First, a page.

Birth junkies

road to recovery
What is a birth junkie and why is she obsessed with other women’s births?

Many if not most homebirth midwives, doulas and, sanctimommies are quick to tell everyone that they are “birth junkies.” They consider it a boast, but in reality, it is evidence of serious shortcomings.

Kathy at Woman to Woman Childbirth Education explained proudly that a birth junkie has “an infatuation bordering on addiction (if not actually there) for birth and all things related to it.” She continues:

You might be a Birth Junkie …
  • if when you’re discussing something related to birth, you receive those polite but puzzled looks… right before your conversation partner moves away …
  • if you have birth-related artwork somewhere in your house (includes placenta pictures and belly casts, etc.)
  • if you currently have or ever did have a placenta in your freezer
  • if you have ever consumed placenta …
  • if you’ve ever gone to the bookstore and hidden “What to Expect When You’re Expecting” (or some other similar non birth-junkie book) and replaced it with some pro natural-birth book …
  • if someone tells you she “had to have” a particular intervention and you can come up with several alternatives that were never mentioned to her …
  • if someone tells you her baby is breech and you give her names (bonus points if you know phone numbers) of chiropractors skilled in the Webster technique or people who can perform moxibustion
  • if you encourage your children, especially young children, to watch birth videos …

That’s not even the complete list. It’s less than half, but it highlights the serious problems with the concept.

1. Being a birth junkie (like being a Sanctimommy) involves butting into other women’s lives inappropriately. Birth junkies relish demeaning other women; she insists (without any evidence, of course) that any interventions another woman had were unnecessary, and any that she might be contemplating, such as C-section for breech, are unnecessary, too. As a special touch, they cheerfully recommend idiocy. Moxibustion for breech (I am not making this up) involves burning a small bundle of leaves at the tip of the 5th toe; this is supposed to cause the baby to turn to the head down position.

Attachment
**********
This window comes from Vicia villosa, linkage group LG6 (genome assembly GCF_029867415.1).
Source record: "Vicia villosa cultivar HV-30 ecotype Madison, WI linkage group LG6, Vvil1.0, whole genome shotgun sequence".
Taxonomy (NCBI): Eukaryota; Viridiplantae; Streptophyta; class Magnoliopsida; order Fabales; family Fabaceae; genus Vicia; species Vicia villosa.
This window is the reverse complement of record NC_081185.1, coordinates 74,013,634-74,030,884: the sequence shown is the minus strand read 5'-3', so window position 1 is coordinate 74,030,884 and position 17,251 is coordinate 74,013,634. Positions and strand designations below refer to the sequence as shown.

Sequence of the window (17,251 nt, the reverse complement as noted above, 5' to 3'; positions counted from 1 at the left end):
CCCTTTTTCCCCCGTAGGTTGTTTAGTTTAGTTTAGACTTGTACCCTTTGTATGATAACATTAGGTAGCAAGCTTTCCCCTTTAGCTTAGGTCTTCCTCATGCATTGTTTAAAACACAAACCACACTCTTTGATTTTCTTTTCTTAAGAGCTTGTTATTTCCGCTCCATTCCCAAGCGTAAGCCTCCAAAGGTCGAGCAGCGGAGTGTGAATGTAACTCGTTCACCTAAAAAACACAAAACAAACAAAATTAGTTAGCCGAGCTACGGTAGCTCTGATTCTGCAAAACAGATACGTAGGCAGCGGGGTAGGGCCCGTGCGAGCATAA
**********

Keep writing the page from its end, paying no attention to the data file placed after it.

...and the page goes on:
2. Birth junkies fetishize certain aspects of the birth process, and the weirder the fetish, the better. As Kathy makes clear, birth junkies fetishize the placenta. That includes making ink prints of it, keeping it indefinitely, and, or course, eating it.

3. Birth junkies insist on foisting their obsession inappropriately on others. They bore and offend other adults, and they insist that their children “especially young children” be exposed to the object of their obsession.

Others have noticed the pathological nature of the obsession. Barbara Katz Rothman, and sociologist and supporter of homebirth, spoke at last year’s conference of the Midwives Alliance of North America (MANA). The presentation was “Birth Junkies: Working Through Our Relationship to Birth: Who owns the birth experience? Strategies for maintaining a non-addictive relationship with midwifery, responding to clients concerns about their own birth addiction, and ways of responding to the “birth junkie” term in the birth/midwifery community.”

Being obsessed with birth, one’s own births and the births of others, is pathological. And being a birth junkie has nothing to do with birth, with babies and certainly has nothing to do with helping other mothers. The women who are birth junkies suffer from a crippling lack of self-esteem. Their only “achievement” is the faux achievement of having an unmedicated, and preferably an outlandish, birth. Like the adult still talking about his SAT scores 20 years after the fact, birth junkies need to continually remind themselves of their “achievement” by obsessing about it, demeaning other women, and controlling other women’s births.

Homebirth midwives are just birth junkies who took it a step further. They are birth junkies who couldn’t manage to get into or through a college level midwifery program, so they decided to simply pretend that they were midwives. They made up their own certification, heavy on the inanity, and entirely lacking the education and experience that are necessary to be a competent midwife.

Most have no interest in a real midwifery program because being a birth junkie is not about birth and has nothing to do with preventing and managing complications. It’s all about them and their constant need for validation. Rather than being proud of their obsession, homebirth midwives who are birth junkies should be questioning it. If they truly care about women and babies, they owe it to them to get real midwifery training (the kind that would be recognized in other first world countries) instead of simply pretending that they are midwives. And if all they care about is boosting their own self-esteem, they should still get real midwifery training. That is a real accomplishment to be proud of.

This piece first appeared in July 2009